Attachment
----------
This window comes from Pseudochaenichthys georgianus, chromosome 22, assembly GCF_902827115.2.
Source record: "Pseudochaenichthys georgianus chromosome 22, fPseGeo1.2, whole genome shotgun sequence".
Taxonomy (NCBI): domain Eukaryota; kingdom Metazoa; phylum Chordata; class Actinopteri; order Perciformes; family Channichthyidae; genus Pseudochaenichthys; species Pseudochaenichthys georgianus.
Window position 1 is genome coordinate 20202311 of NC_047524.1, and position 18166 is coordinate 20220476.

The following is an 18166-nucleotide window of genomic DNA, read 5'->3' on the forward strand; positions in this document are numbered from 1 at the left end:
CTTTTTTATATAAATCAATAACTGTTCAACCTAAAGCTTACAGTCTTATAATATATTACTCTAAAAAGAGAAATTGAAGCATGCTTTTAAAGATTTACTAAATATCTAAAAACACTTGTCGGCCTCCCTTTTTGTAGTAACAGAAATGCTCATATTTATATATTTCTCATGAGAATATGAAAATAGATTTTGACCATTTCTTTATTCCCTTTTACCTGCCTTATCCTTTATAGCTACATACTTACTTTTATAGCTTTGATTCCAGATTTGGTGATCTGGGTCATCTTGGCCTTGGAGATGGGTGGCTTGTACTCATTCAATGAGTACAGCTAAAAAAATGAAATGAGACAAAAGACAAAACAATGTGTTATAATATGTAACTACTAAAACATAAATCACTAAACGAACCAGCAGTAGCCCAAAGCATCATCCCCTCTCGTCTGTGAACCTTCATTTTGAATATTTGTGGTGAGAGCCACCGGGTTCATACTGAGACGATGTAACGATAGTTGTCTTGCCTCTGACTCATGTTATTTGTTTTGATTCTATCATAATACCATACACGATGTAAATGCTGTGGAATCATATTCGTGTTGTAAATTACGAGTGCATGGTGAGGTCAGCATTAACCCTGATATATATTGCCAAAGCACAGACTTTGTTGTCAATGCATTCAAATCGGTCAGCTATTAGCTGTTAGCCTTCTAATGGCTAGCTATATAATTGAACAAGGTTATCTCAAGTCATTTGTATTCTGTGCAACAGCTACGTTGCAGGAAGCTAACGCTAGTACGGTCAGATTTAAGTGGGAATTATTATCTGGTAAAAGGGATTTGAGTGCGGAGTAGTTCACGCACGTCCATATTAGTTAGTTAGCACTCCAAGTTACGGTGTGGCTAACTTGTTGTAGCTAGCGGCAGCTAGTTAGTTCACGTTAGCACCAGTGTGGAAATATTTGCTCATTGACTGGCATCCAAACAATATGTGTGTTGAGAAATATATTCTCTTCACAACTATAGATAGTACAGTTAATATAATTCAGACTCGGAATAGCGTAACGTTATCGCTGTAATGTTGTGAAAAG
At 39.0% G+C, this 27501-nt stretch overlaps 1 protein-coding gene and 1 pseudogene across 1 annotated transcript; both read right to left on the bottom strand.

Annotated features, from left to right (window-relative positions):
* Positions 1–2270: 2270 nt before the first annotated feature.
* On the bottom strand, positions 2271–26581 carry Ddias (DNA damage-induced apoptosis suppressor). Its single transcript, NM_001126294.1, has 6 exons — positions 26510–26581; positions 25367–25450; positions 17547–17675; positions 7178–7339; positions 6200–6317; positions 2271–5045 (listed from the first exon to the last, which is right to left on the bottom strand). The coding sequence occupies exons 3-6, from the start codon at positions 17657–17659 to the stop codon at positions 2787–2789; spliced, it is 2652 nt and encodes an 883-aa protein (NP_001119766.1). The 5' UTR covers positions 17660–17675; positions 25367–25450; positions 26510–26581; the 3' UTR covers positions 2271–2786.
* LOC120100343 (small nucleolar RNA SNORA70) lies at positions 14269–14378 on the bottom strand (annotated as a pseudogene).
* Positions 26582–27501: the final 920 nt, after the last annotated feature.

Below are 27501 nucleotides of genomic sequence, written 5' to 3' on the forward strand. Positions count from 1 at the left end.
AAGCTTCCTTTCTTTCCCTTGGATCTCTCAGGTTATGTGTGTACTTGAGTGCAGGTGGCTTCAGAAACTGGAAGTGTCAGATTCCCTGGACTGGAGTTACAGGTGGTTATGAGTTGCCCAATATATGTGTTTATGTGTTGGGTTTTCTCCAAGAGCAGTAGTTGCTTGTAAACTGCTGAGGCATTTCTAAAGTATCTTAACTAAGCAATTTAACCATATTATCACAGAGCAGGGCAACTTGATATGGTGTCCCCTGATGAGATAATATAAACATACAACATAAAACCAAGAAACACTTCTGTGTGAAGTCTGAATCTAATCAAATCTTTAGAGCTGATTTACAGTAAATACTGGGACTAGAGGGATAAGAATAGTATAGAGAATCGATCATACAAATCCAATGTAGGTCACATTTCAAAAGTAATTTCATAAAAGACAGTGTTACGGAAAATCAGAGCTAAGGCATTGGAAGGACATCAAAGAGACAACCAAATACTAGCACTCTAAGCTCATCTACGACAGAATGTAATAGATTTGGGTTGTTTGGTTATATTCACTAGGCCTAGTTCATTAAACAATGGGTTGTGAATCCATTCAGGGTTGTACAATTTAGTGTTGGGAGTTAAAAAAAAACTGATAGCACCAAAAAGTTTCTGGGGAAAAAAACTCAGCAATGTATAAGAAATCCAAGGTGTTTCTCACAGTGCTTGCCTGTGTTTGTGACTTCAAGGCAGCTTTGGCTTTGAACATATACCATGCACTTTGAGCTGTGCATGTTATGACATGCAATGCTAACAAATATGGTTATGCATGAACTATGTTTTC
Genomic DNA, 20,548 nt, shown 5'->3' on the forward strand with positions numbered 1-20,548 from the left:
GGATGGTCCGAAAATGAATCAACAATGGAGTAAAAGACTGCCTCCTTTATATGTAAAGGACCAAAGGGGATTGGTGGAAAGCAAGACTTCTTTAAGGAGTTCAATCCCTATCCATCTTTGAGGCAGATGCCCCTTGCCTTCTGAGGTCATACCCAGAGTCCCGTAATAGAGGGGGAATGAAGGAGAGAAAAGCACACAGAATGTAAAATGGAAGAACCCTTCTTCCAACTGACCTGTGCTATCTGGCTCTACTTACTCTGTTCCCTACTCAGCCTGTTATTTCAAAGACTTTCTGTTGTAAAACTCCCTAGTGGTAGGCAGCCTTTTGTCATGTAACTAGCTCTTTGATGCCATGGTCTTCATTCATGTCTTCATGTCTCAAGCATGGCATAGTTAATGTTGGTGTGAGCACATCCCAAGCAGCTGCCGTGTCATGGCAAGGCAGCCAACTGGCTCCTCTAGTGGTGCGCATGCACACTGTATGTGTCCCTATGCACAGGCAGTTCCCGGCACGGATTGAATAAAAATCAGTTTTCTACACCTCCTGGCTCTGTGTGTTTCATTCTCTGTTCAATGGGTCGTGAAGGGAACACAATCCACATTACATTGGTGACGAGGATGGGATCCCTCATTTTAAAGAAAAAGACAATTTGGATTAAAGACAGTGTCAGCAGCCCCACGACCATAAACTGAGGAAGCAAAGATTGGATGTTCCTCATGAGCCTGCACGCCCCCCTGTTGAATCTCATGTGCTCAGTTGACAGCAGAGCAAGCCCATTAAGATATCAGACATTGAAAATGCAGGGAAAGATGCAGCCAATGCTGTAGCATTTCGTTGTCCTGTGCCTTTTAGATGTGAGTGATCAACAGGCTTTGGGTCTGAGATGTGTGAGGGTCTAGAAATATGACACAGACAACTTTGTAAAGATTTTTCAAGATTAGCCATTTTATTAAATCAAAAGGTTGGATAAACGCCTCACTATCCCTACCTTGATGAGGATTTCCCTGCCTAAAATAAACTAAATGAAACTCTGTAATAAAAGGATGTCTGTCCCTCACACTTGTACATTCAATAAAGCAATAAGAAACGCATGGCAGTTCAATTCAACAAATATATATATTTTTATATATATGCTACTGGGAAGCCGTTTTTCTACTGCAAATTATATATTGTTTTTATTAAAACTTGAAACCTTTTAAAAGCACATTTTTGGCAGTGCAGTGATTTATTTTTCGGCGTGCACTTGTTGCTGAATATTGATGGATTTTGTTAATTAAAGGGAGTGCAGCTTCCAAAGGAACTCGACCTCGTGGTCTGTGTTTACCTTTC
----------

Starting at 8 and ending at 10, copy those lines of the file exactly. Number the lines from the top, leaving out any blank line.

Annotated features, from left to right (window-relative positions):
* Positions 1–2270: 2270 nt before the first annotated feature.
* On the bottom strand, positions 2271–26581 carry Ddias (DNA damage-induced apoptosis suppressor). Its single transcript, NM_001126294.1, has 6 exons — positions 26510–26581; positions 25367–25450; positions 17547–17675; positions 7178–7339; positions 6200–6317; positions 2271–5045 (listed from the first exon to the last, which is right to left on the bottom strand). The coding sequence occupies exons 3-6, from the start codon at positions 17657–17659 to the stop codon at positions 2787–2789; spliced, it is 2652 nt and encodes an 883-aa protein (NP_001119766.1). The 5' UTR covers positions 17660–17675; positions 25367–25450; positions 26510–26581; the 3' UTR covers positions 2271–2786.